Franklin Roosevelt, the only US president elected more than twice, is generally viewed alongside Lincoln and Washington as the greatest of American presidents. This biography is an elegantly written survey of his life, times and accomplishments.
At the outset of his life it seemed the world was his oyster. He was born into considerable wealth and a prominent family – cousin Theodore was a Republican president. As was typical of his class much of Roosevelt’s upbringing was left to nannies and servants. Peculiarly Brands suggests that two of these servants, Helen McRorie and Elspeth McEachern, because they were from the North of Ireland, cemented his anglophilia. For those familiar with the politics of Ireland, the Catholic name of Helen McRorie would rather suggest that she may have been a significant source of his radicalism: It is more than probable that she was from the nationalist community and brought with her deeply felt memories of marginalisation and discrimination at the hands of the British and Unionist establishments in Ireland. Indeed this awareness of the nature of British colonialism may have added conviction to Roosevelt’s advocacy of Indian independence during the war.
Roosevelt’s privileged youth led him to Harvard and then a political apprenticeship in New York politics, thence to a spell, including the duration of the US involvement in the First World War, in the federal government as Under-Secretary of the Navy in the Wilson administration.
But the seeming gilded path was somewhat illusory. His wife, an extraordinary person in her own right, Eleanor, was almost certainly gay, and so, as their marriage progressed it became less a loving relationship and more a political alliance of close friends. Roosevelt’s life was further cruelly marred by a bout of polio which deprived him of the use of his legs. Following a period of rehabilitation however he found his way back to electoral politics eventually becoming governor of New York and then, in 1932, president.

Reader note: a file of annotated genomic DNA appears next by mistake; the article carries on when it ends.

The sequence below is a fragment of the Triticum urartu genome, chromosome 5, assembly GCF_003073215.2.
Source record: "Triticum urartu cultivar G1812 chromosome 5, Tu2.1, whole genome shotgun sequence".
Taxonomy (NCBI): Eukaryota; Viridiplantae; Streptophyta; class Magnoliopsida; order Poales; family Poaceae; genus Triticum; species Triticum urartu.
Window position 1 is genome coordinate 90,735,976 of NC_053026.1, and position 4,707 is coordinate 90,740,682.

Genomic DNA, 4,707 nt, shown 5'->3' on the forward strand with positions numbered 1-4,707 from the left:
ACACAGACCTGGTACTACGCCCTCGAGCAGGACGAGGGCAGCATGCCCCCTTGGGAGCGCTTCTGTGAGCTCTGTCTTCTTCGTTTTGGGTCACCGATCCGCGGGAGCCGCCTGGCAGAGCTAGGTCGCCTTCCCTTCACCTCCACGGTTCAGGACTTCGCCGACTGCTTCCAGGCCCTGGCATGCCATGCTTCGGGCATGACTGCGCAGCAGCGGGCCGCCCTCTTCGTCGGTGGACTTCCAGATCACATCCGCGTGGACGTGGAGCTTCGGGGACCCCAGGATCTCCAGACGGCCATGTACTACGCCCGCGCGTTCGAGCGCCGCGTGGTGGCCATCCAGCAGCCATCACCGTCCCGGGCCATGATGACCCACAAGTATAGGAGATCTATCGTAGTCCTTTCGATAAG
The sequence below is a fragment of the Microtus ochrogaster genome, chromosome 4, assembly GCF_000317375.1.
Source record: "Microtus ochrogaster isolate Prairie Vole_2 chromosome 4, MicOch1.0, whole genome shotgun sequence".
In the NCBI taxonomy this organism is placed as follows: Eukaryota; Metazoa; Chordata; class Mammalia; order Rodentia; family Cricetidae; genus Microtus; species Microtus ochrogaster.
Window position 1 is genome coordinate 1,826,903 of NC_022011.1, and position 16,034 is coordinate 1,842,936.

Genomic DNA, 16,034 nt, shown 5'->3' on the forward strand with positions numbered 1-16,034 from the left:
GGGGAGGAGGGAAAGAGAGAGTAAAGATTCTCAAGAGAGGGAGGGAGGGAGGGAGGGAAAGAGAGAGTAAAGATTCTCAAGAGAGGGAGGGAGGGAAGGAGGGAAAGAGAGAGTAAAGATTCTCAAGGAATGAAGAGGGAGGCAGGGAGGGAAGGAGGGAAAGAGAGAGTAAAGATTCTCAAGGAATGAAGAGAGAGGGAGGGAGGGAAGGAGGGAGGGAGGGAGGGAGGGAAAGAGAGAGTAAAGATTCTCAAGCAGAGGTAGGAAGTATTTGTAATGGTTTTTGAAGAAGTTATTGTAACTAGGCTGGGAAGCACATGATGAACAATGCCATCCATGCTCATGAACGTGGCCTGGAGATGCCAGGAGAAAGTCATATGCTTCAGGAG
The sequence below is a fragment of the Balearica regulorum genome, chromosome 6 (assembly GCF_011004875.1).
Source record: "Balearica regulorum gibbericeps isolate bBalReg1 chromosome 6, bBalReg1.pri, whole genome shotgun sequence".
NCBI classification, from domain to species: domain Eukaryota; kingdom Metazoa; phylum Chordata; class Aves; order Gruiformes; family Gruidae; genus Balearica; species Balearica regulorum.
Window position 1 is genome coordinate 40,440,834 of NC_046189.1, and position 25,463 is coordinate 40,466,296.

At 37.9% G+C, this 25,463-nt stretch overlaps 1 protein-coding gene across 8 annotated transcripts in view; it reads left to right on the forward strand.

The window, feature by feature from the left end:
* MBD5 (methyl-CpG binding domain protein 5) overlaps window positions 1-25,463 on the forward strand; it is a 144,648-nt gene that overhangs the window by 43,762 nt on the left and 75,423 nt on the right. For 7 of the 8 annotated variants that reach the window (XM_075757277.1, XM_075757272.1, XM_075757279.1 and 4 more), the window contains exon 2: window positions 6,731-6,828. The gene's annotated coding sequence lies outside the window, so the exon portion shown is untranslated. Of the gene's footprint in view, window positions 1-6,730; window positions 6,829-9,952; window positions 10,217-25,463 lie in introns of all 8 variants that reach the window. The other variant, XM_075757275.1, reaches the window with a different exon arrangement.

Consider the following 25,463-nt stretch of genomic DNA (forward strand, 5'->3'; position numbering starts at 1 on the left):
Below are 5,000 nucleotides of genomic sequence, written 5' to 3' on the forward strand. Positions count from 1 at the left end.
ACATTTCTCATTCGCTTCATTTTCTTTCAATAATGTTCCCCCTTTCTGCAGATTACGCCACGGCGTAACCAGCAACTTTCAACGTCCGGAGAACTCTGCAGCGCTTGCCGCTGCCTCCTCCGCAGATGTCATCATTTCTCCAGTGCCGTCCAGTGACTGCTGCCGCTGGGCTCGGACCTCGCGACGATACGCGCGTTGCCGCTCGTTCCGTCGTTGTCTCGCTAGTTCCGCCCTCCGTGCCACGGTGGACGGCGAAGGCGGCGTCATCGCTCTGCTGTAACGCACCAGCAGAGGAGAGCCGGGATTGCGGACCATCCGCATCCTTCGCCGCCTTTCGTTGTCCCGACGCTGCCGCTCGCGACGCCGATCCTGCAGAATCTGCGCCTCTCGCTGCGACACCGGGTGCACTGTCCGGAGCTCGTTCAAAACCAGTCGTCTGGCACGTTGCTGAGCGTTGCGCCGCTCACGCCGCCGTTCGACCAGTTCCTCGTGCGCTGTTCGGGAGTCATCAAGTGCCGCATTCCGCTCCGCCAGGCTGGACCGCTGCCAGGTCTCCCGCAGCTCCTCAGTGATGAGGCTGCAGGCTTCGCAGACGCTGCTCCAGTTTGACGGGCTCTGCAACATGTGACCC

His accomplishments in this role were considerable: the “New Deal”, a rearrangement of the political economy of the United States, helped bring an end to the Depression, introducing banking regulation, promoting labour rights, founding social security and ending child labour in the process. His leadership of his country in the Second World War was decisive in the defeat of the Axis, and the United Nations remains one of his most enduring international legacies.
Part of Roosevelt’s success derived from his legendary charm, but beneath this there was unquestionable steel, tempered by his personal travails, but constantly under control. The strain that this placed on him was not inconsiderable: observers noted his exhaustion at Yalta from trying, perhaps a little naively, to charm Stalin away from his murderous, imperialist ways. And the pressure of the presidency through the crises of war and peace contributed to Roosevelt’s relatively early death.
Traitor to his Class is a fine introduction to one of the pivotal figures of the twentieth century and his times. Still, in spite of this, at the end Roosevelt seems a rather remote figure. It is as if the restraint and reserve he showed through life still renders him somewhat unknowable today. Nevertheless, as Eleanor noted at his death, “If at the end one can say: “This man used to the limit the powers that God granted him: he was worthy of love and respect and of the sacrifices of many people, made in order that he might achieve what he deemed to be his task,” then that life has been lived well and there are no regrets.” And in Roosevelt’s case, the liberty of western Europe emerged from his life, and those of us who live here must always remain grateful for that.